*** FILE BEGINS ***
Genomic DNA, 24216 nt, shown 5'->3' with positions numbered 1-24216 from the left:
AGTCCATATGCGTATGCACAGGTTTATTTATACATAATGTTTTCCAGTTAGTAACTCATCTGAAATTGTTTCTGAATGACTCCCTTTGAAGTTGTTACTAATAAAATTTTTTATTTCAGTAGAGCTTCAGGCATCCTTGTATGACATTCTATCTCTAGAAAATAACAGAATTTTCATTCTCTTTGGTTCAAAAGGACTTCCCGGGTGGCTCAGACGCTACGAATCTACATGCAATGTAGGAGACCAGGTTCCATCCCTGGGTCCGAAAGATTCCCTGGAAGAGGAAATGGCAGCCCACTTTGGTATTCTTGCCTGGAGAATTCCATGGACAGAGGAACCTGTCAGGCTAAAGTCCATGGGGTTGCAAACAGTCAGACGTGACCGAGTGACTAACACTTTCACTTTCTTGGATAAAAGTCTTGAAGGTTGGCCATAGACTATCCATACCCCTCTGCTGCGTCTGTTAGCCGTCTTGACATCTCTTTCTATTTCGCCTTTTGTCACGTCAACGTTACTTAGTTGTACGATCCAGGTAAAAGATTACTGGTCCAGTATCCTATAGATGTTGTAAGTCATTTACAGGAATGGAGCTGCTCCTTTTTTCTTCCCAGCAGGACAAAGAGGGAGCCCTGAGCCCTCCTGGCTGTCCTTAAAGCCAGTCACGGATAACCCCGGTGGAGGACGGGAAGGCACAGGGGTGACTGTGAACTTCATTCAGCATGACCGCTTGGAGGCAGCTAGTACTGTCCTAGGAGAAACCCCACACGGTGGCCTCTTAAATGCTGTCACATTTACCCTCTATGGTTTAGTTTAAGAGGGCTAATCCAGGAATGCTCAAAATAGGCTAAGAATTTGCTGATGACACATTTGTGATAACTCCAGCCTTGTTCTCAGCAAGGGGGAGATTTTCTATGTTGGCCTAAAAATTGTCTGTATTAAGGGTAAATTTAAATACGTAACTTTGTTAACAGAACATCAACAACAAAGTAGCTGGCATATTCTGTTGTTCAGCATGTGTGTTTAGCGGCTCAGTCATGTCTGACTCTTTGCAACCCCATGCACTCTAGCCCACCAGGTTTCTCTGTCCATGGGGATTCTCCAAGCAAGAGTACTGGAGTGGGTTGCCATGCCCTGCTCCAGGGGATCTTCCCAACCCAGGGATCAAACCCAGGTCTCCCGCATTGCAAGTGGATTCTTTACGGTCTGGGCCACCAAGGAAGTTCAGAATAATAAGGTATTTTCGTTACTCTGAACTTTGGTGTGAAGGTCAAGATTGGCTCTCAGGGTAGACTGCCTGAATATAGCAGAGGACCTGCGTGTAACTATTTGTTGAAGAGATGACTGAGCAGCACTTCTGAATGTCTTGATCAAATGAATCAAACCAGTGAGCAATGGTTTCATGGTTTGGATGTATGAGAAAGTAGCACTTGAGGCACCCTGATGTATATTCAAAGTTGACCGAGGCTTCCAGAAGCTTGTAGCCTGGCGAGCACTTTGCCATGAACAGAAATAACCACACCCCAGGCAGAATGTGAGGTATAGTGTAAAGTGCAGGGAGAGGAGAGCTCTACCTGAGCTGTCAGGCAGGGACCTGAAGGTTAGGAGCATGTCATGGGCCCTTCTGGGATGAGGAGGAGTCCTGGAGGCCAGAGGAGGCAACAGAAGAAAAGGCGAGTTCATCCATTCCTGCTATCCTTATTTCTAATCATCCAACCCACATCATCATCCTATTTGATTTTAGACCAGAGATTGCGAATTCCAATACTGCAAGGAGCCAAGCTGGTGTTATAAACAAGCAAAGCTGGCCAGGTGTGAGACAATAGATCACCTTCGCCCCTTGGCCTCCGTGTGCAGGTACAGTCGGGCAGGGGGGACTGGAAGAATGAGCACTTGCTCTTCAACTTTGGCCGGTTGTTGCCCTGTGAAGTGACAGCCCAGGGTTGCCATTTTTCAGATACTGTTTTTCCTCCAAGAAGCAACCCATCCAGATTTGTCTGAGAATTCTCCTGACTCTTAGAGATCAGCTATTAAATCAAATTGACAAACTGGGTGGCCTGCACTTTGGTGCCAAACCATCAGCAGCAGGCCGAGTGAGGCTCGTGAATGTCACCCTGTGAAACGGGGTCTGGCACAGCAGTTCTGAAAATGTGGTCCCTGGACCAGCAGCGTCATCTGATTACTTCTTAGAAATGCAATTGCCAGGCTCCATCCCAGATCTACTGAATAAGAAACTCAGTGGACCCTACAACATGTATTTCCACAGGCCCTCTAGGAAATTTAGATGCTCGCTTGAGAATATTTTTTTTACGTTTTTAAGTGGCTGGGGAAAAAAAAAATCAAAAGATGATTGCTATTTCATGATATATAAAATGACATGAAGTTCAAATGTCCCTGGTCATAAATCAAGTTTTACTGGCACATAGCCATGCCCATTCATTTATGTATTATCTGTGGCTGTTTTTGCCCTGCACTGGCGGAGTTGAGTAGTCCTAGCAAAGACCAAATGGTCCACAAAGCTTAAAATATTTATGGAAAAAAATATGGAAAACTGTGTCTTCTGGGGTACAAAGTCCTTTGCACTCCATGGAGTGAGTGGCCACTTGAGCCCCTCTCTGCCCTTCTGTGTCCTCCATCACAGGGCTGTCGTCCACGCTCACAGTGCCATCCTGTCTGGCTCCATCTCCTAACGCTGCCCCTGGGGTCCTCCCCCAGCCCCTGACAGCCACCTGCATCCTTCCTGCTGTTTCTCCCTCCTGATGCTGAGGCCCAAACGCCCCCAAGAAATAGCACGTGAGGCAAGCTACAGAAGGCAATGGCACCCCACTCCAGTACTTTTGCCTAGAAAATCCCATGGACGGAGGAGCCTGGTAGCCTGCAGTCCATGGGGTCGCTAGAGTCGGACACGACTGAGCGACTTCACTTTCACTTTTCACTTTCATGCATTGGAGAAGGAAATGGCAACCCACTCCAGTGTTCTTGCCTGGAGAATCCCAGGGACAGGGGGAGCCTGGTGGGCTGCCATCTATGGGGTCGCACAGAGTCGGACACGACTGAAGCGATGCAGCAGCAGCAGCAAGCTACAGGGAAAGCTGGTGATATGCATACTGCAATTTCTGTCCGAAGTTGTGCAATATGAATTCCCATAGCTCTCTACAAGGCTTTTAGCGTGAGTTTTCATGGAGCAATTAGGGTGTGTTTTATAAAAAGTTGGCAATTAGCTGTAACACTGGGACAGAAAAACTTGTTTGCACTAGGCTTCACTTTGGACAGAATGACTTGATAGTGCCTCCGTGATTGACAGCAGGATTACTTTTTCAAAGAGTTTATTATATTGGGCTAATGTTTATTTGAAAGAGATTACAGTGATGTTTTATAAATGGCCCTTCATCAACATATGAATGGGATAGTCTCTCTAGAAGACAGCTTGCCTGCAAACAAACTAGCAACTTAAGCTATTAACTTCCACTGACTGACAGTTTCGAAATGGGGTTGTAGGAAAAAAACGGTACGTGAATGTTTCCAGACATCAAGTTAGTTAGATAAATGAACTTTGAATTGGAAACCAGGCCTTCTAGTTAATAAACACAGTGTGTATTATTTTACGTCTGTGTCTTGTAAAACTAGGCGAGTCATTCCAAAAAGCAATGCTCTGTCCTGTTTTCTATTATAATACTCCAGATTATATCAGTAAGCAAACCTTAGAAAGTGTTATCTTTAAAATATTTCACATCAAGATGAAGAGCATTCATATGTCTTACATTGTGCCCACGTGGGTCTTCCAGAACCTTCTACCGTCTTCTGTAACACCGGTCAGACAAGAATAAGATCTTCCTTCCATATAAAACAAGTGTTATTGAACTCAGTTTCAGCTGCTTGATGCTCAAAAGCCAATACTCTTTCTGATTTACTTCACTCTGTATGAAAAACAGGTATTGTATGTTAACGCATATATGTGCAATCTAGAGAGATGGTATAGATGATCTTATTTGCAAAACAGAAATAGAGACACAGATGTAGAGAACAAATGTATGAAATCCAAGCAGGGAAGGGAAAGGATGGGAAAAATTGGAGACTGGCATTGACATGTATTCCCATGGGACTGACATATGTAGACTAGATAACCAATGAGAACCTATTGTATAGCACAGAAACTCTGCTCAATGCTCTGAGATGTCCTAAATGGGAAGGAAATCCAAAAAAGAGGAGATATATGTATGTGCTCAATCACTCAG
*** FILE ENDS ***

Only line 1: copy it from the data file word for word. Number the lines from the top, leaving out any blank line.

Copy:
Genomic DNA, 24216 nt, shown 5'->3' with positions numbered 1-24216 from the left: